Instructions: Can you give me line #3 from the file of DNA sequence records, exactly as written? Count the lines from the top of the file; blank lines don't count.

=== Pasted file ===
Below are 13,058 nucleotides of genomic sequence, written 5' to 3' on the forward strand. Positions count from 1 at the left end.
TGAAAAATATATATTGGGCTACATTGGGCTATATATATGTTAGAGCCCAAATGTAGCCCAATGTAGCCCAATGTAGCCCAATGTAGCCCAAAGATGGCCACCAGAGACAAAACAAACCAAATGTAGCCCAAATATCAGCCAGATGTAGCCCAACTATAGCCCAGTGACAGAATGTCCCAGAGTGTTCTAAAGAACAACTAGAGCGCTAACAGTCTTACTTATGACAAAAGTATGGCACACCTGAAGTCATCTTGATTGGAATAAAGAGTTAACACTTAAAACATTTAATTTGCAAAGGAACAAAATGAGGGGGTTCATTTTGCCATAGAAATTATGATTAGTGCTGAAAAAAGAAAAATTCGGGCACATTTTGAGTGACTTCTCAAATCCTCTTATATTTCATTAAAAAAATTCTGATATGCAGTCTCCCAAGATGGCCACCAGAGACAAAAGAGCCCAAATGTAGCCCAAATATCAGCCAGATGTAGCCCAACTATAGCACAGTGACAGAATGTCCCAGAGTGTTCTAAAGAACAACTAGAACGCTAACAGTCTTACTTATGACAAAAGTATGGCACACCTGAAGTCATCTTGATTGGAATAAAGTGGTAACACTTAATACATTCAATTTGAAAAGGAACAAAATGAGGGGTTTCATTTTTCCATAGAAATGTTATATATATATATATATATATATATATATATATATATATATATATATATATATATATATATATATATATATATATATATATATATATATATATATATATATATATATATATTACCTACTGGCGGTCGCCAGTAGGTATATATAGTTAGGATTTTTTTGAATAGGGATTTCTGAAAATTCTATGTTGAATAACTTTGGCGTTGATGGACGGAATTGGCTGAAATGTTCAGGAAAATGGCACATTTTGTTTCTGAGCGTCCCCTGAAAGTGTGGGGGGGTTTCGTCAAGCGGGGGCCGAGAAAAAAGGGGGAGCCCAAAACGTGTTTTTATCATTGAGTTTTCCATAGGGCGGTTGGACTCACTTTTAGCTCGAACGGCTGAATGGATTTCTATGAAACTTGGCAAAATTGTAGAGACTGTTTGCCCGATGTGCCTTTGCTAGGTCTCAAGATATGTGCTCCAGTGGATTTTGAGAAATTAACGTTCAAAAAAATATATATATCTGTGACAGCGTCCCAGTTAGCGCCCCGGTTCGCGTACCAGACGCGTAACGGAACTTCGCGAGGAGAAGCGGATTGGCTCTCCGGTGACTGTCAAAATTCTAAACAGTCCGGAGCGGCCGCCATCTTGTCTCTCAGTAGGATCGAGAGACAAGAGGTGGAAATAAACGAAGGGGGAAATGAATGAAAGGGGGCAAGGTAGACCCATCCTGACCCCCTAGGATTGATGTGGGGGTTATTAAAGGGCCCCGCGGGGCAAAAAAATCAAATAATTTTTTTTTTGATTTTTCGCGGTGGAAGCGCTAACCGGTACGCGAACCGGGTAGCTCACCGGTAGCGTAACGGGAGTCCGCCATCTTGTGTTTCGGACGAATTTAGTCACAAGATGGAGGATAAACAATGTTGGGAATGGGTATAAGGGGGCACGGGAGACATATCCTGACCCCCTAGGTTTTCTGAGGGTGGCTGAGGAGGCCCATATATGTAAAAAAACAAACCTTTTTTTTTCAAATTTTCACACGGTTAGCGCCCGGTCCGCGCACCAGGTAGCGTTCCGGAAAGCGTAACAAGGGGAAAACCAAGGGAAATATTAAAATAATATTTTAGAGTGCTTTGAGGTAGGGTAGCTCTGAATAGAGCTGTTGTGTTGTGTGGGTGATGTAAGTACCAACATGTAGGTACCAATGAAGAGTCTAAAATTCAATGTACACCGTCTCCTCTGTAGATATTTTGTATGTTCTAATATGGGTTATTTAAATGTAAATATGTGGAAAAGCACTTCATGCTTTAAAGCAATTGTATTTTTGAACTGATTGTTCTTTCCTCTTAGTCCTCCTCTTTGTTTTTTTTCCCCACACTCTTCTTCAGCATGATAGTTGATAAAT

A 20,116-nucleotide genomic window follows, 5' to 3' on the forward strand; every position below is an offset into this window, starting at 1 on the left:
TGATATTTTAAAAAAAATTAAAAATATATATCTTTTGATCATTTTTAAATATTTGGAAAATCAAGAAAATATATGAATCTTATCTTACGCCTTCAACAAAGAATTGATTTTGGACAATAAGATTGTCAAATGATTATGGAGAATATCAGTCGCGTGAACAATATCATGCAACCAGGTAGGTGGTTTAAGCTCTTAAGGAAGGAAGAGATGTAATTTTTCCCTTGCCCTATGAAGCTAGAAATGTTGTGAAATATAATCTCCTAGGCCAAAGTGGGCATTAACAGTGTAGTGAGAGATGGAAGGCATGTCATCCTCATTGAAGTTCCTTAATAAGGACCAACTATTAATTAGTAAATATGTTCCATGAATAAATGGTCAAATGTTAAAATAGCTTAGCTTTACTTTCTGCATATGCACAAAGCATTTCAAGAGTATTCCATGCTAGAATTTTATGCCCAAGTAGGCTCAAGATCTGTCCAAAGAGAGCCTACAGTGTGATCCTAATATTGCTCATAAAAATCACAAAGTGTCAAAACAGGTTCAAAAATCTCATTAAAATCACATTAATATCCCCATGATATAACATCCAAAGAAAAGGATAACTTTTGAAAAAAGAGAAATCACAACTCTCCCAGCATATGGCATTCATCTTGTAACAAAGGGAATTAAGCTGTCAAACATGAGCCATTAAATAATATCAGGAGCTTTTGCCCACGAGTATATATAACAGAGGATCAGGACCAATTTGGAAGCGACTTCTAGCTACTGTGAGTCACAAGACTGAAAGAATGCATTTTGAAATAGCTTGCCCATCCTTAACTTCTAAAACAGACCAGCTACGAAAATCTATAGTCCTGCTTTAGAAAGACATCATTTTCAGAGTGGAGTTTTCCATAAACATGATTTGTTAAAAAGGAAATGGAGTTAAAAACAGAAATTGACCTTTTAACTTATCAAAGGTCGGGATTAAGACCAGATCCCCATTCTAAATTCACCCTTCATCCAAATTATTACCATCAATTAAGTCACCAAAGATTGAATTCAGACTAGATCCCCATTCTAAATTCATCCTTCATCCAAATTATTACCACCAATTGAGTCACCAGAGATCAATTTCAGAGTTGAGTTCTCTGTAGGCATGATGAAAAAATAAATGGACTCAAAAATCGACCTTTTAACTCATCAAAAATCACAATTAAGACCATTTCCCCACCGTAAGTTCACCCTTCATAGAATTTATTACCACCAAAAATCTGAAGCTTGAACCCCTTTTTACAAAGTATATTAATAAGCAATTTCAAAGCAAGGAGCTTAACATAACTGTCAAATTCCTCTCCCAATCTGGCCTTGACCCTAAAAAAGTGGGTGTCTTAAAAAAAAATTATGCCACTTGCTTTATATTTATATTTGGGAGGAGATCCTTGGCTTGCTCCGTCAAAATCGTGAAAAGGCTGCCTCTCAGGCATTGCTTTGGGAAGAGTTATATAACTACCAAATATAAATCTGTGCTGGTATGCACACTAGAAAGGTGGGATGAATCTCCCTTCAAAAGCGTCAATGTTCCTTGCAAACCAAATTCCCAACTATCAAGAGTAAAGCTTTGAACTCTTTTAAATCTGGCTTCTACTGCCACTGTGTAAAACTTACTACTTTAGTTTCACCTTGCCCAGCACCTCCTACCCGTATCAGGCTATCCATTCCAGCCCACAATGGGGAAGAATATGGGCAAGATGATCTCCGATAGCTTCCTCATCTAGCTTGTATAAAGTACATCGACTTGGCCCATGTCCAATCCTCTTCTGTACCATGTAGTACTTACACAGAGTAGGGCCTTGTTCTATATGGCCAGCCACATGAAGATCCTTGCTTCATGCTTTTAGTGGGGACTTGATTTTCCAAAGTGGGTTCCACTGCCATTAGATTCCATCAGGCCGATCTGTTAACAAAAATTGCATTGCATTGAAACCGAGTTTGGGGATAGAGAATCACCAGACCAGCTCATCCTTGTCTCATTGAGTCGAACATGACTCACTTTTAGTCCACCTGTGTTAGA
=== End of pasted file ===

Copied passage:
A 20,116-nucleotide genomic window follows, 5' to 3' on the forward strand; every position below is an offset into this window, starting at 1 on the left: